Following the recent series of attacks initiated by Hamas on Israel, the popular social media platform X, formerly known as Twitter, responded swiftly by taking down a significant number of Hamas-linked accounts. In an official statement, the platform stressed its uncompromising stance against terrorist organizations, affirming, “There is no place on X for terrorist organizations or violent extremist groups.”
Linda Yaccarino, the CEO of X, emphasized the platform’s commitment to fostering open discussions, particularly during critical times. She underscored the importance of addressing any illegal content disseminated through the platform, stating, “X is committed to serving the public conversation, especially in critical moments like this, and understands the importance of addressing any illegal content that may be disseminated through the platform.”
The urgency of X’s response was precipitated by a 24-hour ultimatum issued by Thierry Breton, the European Union industry chief, directed towards Elon Musk, urging stringent measures to counter the spread of disinformation on the platform and ensure compliance with the latest EU online content regulations. Breton voiced concerns over the platform’s alleged facilitation of the distribution of illegal content and disinformation within the European Union.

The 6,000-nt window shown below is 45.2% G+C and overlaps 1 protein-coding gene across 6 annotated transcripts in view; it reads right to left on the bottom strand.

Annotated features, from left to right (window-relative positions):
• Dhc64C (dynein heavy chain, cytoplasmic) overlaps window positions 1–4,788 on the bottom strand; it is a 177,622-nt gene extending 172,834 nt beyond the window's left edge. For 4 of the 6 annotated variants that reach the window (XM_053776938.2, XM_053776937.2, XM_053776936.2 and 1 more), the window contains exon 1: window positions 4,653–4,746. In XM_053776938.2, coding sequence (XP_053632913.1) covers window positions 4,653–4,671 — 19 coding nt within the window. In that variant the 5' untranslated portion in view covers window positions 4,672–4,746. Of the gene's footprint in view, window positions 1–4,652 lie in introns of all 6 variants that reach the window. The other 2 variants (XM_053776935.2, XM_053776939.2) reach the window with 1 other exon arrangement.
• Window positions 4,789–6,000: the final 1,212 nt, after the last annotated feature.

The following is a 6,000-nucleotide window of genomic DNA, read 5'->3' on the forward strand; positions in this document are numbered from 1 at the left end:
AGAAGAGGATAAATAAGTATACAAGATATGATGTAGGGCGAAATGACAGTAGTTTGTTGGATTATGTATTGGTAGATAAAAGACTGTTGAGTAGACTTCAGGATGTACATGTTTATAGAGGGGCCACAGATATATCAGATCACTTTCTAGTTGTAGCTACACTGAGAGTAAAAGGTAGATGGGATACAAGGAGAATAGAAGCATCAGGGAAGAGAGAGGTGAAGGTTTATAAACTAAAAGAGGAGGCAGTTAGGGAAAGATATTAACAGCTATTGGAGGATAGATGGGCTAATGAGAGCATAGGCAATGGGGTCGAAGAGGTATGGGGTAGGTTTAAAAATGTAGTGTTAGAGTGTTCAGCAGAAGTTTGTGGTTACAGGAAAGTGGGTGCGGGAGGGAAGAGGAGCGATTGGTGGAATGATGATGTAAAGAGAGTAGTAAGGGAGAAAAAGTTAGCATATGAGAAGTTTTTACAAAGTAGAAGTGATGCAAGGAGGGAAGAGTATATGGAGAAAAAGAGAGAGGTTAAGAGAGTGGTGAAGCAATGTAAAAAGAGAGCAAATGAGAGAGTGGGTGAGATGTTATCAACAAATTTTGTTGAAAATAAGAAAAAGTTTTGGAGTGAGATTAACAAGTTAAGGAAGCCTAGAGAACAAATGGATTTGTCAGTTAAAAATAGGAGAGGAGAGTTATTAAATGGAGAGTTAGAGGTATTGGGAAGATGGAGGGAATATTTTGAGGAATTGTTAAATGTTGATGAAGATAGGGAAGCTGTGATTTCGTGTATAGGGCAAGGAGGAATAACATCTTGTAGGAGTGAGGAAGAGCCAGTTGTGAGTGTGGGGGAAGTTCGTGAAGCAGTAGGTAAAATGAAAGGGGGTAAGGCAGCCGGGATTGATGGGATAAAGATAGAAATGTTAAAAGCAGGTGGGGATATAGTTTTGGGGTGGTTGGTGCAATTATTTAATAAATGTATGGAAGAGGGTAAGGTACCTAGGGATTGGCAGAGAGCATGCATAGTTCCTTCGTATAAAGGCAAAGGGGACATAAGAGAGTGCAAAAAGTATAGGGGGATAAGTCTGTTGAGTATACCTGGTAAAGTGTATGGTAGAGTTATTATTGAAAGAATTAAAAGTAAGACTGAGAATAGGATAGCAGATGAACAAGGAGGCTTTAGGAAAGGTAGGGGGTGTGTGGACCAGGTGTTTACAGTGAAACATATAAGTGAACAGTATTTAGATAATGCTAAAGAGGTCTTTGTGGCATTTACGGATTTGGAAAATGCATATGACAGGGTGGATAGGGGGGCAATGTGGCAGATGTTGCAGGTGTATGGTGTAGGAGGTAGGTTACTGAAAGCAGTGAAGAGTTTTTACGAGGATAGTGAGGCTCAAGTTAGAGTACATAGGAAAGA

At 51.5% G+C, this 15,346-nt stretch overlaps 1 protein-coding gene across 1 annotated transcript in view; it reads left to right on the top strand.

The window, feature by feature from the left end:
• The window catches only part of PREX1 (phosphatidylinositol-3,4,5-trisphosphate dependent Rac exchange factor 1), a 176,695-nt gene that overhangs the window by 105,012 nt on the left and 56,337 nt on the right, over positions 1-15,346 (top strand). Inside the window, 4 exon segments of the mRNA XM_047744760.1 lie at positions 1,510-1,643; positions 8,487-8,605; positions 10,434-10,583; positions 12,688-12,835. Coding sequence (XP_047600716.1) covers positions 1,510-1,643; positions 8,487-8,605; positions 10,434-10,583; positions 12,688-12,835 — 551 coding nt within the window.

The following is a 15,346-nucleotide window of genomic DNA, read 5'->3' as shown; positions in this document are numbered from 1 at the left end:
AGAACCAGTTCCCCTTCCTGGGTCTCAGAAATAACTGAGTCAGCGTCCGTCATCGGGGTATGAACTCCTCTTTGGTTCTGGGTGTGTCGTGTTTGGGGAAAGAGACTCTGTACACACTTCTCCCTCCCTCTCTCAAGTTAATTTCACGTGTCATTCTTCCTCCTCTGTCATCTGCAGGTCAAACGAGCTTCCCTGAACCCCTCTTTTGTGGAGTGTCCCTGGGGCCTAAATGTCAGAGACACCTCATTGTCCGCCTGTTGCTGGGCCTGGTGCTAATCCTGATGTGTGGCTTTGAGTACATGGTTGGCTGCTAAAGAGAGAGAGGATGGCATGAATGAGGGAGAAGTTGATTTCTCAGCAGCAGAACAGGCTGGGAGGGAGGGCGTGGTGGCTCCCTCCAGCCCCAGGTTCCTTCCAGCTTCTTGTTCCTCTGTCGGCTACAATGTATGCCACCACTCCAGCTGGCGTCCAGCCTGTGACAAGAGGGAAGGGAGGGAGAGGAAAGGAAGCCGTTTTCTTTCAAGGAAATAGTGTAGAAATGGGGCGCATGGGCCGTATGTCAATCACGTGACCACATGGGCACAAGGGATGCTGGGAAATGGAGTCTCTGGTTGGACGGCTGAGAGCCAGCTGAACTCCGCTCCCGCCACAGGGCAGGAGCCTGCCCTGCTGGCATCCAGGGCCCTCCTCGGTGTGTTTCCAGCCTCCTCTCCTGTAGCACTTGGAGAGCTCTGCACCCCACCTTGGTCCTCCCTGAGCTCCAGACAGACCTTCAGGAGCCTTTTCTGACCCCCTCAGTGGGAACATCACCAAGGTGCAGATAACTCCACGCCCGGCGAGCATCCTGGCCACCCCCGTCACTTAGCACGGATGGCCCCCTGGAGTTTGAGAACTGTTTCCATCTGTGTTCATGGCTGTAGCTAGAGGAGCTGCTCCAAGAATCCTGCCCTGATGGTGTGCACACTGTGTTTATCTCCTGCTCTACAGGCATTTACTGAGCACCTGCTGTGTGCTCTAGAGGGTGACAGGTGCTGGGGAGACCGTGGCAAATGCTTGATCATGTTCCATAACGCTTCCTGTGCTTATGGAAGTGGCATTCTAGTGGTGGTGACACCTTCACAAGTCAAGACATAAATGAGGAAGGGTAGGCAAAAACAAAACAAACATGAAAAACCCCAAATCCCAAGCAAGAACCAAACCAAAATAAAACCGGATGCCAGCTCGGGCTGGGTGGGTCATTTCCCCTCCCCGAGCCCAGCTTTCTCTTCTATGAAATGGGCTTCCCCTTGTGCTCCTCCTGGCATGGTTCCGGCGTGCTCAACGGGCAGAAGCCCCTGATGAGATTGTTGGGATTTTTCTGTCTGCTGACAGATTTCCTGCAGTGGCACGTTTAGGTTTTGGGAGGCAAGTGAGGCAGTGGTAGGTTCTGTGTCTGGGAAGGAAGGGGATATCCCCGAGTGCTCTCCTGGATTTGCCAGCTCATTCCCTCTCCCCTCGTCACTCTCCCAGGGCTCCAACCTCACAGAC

Under the newly implemented EU Digital Services Act (DSA), which places greater responsibility on large online platforms like X and Meta’s Facebook, to actively remove illegal content and address threats to public security and civil discourse, the microblogging platform has intensified its efforts.
Yaccarino highlighted that in response to the recent attacks, the platform had established a dedicated leadership group to promptly assess the situation. Addressing Breton in a letter, Yaccarino expressed the platform’s willingness to engage further with the EU, stating, “We stand ready to work with your team, including arranging a meeting to address any specific concerns.”
Furthermore, X reported that it had promptly responded to more than 80 takedown requests from the EU within the specified timeframe and had not received any notices from Europol concerning illegal content on its platform, as detailed in the letter.
In a parallel development, Thierry Breton directed a warning to Meta on October 9, setting a 24-hour deadline for the company to provide information about the steps taken to combat the dissemination of disinformation through its platforms in the aftermath of the Hamas attack on Israel.
Meanwhile, The Times of Israel highlighted a significant escalation in the death toll within Israel, reporting a staggering count of 1,300 casualties since the Hamas attack on October 7. The report also indicated that the fate of approximately 150 individuals abducted and taken to the Gaza Strip during the Hamas attack remains uncertain.
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